Former Santa Rosa nonprofit director suspected of embezzlement

Lisa Fatu is suspected of taking at least $53,000 in funds from her employer, Social Advocates for Youth.|

A former director of a Santa Rosa nonprofit that provides services to homeless and at-risk youth was arrested Thursday on suspicion of embezzling at least $53,000 from the organization, officials said.

Police arrested Lisa Fatu at about 8:30 a.m. during a traffic stop near Piner High School, Santa Rosa police Sgt. Chris Mahurin said.

Fatu, the former director of youth crisis services at Social Advocates for Youth, or SAY, is suspected of embezzling funds from the prominent Sonoma County nonprofit, where authorities said the 41-year-old had worked for about 20 years.

Investigators also arrested Fatu’s roommate, Anastacia Matavale, 29, who police said knew about Fatu’s embezzlement and was willingly benefiting from it.

The women are also suspected of conspiring to commit a felony, police said.

In July, SAY announced it had discovered “financial irregularities” that had occurred over a matter of weeks, in programs related to its youth crisis and career services.

At that time, SAY announced “a high-level employee” had admitted to taking funds for personal use and that person was fired.

Fatu is suspected of using a SAY credit card to embezzle money over a period of five years.

Investigators haven’t yet reached a final total for how much money was taken, but Mahurin said the amount could be closer to $70,000.

“She used that money for personal items and personal services that were not related to her position at SAY,” Mahurin said, adding that the money was also used to pay for furniture and utility bills, including some in Matavale’s name.

Jail records show Fatu is scheduled to appear Monday in Sonoma County Superior Court. Matavale’s status wasn’t immediately available and it wasn’t clear if either had an attorney.

In 2021, Social Advocates for Youth ranked 63rd among the 100 largest Sonoma County nonprofits.

The organization operates Tamayo Village, a 25-bed facility in Santa Rosa that opened in 2005, offering affordable housing, coupled with education and job services for young adults. In 2015, the nonprofit added 63 more beds, plus services, for at-risk youth and young adults when it converted the former Warrack Hospital in Santa Rosa into the Finley Dream Center.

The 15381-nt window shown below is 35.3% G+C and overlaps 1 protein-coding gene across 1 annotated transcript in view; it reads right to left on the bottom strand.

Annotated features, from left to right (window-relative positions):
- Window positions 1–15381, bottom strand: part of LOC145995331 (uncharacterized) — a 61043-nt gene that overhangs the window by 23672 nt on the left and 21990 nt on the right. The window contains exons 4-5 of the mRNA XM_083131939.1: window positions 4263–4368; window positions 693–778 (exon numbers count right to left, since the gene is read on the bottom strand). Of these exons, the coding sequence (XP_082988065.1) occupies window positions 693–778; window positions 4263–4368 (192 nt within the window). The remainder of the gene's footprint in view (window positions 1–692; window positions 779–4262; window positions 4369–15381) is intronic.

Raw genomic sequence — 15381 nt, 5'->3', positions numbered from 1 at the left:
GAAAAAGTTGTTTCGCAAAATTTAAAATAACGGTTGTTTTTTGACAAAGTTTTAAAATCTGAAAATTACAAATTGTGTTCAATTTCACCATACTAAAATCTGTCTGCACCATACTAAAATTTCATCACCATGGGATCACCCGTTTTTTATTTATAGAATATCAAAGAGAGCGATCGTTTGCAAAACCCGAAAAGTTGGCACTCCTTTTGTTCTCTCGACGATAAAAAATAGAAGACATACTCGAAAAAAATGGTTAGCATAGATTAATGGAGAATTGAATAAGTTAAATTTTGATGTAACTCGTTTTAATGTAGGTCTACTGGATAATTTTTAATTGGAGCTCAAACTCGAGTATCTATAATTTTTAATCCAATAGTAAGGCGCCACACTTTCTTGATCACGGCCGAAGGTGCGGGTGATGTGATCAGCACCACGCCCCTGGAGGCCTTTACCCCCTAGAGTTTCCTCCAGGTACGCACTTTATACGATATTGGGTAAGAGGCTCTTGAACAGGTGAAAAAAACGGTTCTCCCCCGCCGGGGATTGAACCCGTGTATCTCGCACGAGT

Social Advocates for Youth also operates the Dr. James E. Coffee House, a shelter for youths 18 and under, and its Dream Center emergency site is the only dedicated shelter for transition-age youth between San Francisco and the Oregon border.

In a 2019 interview with the North Bay Business Journal, Fatu said she oversaw programs for street outreach, human trafficking prevention and housing placement. At the time, she said she had a budget of $1.4 million.

On Thursday, SAY Board President Gina Belforte said an internal investigation is ongoing and the full extent of the organization’s financial losses hasn’t been determined.

“We worked really diligently not to cancel any programs,” she said.

In July, Belforte issued a statement saying SAY’s Board of Directors is “heartbroken” over the theft. She expressed a similar sentiment Thursday.

“I don’t know how you allegedly steal from youth that are homeless,” Belforte said.

You can reach Staff Writer Colin Atagi at On Twitter @colin_atagi

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